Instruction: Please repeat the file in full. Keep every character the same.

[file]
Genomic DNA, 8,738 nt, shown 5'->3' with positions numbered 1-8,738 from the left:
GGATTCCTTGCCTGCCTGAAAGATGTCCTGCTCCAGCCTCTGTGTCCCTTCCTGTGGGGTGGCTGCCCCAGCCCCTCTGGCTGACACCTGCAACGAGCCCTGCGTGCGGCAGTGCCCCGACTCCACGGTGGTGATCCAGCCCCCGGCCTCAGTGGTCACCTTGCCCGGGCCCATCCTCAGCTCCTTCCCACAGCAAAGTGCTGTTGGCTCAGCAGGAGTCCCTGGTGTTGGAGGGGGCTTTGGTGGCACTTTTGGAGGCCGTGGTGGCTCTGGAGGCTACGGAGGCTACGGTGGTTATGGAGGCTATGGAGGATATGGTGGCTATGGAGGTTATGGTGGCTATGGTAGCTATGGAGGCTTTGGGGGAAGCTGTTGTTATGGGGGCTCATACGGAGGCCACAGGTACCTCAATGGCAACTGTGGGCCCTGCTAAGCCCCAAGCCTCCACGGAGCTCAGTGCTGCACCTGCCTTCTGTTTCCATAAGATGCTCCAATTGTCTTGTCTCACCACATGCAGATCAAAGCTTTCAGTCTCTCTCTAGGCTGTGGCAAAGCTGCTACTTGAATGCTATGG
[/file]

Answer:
Genomic DNA, 8,738 nt, shown 5'->3' with positions numbered 1-8,738 from the left:
GGATTCCTTGCCTGCCTGAAAGATGTCCTGCTCCAGCCTCTGTGTCCCTTCCTGTGGGGTGGCTGCCCCAGCCCCTCTGGCTGACACCTGCAACGAGCCCTGCGTGCGGCAGTGCCCCGACTCCACGGTGGTGATCCAGCCCCCGGCCTCAGTGGTCACCTTGCCCGGGCCCATCCTCAGCTCCTTCCCACAGCAAAGTGCTGTTGGCTCAGCAGGAGTCCCTGGTGTTGGAGGGGGCTTTGGTGGCACTTTTGGAGGCCGTGGTGGCTCTGGAGGCTACGGAGGCTACGGTGGTTATGGAGGCTATGGAGGATATGGTGGCTATGGAGGTTATGGTGGCTATGGTAGCTATGGAGGCTTTGGGGGAAGCTGTTGTTATGGGGGCTCATACGGAGGCCACAGGTACCTCAATGGCAACTGTGGGCCCTGCTAAGCCCCAAGCCTCCACGGAGCTCAGTGCTGCACCTGCCTTCTGTTTCCATAAGATGCTCCAATTGTCTTGTCTCACCACATGCAGATCAAAGCTTTCAGTCTCTCTCTAGGCTGTGGCAAAGCTGCTACTTGAATGCTATGG